Why the frenzy on an issue that leaves voters cold? Two reasons. One is that important interest groups are involved. The American Medical Association is working hard for the liberal bill, which would allow lawsuits against HMOs in state courts, where judgments are usually higher. The AMA's goal is simple: to make life miserable for managed care, which doctors believe is robbing them of autonomy (and higher fees). To no one's surprise, trial lawyers are also pushing for a patients' bill of rights, the liberal version. On the other side, there's the HMO industry, which wants to save itself from costly lawsuits. Bush and most Republicans favor a moderate bill that managed care folks are willing to swallow.

The other reason is that Democrats and Republicans believe the issue is politically potent. Democrats think they can use it effectively in 2002 against GOP members of Congress who oppose a patients' bill of rights. Republicans fear this tactic may indeed work. Heaven knows why either party feels this way. The issue has been around for a half dozen years and Republicans haven't suffered for failing to enact a bill. Nor have Democrats gained. Bush adviser Karl Rove, for one, doesn't buy the idea that voters care enormously about the issue. "That's why the president can veto a bad bill," he said.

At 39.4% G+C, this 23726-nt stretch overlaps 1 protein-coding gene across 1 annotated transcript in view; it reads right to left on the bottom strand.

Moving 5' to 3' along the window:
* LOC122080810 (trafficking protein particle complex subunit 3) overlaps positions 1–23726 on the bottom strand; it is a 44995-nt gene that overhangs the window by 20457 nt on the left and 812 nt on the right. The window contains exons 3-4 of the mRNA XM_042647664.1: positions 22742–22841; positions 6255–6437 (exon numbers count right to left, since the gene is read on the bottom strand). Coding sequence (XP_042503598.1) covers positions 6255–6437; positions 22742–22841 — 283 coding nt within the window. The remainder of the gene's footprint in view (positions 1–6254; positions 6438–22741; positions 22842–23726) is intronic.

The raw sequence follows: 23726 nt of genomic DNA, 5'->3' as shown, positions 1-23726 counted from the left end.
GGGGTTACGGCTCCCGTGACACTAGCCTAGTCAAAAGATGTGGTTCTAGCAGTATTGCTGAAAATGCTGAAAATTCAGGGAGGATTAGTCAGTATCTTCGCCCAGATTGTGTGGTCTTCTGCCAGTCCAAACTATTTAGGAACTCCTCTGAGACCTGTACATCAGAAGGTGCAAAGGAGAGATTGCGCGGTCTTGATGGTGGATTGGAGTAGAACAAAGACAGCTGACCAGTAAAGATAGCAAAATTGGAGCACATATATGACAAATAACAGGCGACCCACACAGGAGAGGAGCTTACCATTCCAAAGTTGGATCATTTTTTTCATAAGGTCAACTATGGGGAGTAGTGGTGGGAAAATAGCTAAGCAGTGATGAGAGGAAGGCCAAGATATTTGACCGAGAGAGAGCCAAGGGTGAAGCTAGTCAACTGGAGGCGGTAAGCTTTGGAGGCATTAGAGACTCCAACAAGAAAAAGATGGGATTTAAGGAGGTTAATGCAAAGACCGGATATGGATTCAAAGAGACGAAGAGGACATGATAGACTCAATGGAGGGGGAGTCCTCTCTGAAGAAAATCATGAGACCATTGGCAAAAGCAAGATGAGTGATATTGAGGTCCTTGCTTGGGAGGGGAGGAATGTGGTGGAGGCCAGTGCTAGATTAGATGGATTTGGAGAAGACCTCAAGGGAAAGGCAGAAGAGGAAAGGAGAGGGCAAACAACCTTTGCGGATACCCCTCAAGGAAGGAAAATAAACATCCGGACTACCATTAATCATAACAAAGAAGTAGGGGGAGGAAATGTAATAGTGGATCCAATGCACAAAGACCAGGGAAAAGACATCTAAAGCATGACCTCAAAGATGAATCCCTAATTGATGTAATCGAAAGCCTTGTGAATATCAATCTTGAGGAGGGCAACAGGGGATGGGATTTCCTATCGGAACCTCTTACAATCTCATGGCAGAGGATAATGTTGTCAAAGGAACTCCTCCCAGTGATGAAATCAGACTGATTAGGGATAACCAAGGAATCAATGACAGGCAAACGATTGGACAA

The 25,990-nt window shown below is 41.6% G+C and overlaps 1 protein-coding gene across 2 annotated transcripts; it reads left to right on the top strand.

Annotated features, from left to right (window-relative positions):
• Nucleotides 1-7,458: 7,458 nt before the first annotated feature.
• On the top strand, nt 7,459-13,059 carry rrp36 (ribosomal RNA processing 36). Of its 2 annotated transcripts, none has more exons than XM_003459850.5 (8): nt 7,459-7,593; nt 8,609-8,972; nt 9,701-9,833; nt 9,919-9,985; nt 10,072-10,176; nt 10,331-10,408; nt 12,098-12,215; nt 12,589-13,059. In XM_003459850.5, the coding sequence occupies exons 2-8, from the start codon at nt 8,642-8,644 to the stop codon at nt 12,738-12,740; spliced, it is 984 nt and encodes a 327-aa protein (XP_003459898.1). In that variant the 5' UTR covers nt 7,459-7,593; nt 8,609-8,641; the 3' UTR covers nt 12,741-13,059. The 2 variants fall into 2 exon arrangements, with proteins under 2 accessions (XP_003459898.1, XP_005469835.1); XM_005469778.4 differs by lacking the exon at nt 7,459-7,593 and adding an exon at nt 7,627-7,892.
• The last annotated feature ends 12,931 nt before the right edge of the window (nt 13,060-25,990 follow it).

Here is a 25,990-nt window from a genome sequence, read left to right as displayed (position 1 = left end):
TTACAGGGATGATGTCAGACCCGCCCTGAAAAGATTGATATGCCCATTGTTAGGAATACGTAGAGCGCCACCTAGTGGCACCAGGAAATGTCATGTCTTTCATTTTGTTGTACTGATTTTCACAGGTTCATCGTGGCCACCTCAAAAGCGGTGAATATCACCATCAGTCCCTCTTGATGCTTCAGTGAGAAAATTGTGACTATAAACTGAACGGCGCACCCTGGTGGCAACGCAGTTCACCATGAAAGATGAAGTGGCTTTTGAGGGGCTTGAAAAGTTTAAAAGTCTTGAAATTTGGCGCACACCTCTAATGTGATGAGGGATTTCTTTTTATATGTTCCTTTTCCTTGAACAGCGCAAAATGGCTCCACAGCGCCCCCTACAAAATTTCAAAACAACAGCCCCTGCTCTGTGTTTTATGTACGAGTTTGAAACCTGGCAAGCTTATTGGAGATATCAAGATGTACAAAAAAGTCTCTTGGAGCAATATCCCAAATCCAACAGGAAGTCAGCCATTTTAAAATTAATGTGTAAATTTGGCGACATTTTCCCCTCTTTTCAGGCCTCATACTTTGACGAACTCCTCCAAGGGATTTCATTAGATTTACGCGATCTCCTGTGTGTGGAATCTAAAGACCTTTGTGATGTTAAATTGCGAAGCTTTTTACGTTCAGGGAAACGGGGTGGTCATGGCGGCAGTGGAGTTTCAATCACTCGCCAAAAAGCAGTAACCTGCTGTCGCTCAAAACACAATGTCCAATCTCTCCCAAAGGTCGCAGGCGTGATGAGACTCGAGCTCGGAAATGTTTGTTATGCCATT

If he did veto the liberal bill, the best polling evidence suggests, there would be no explosion of public anger. It's not that no one cares at all. In some surveys, 70-plus percent of voters say, sure, they'd like a patients' bill of rights. It's that no one cares very much, and intensity matters. In June, an NBC/Wall Street Journal poll gave people a list of issues and asked for a ranking by importance. Education reform came in first with 26 percent, followed by energy exploration and conservation with 19 percent. Enacting a patients' bill of rights came in fifth with 7 percent. Gallup asked who was handling the issue better, Bush or the Democrats. Bush won, 51 percent to 28 percent, despite Democratic accusations (probably accurate) that he'd be happy with no patients' bill of rights. Indeed, the president's complaint about excessive lawsuits has touched a popular chord. In a Gallup poll in July, 51 percent said they most fear that lawsuits prompted by a patients' bill would drive up insurance costs. Only 36 percent said their main worry is the inability to sue HMOs.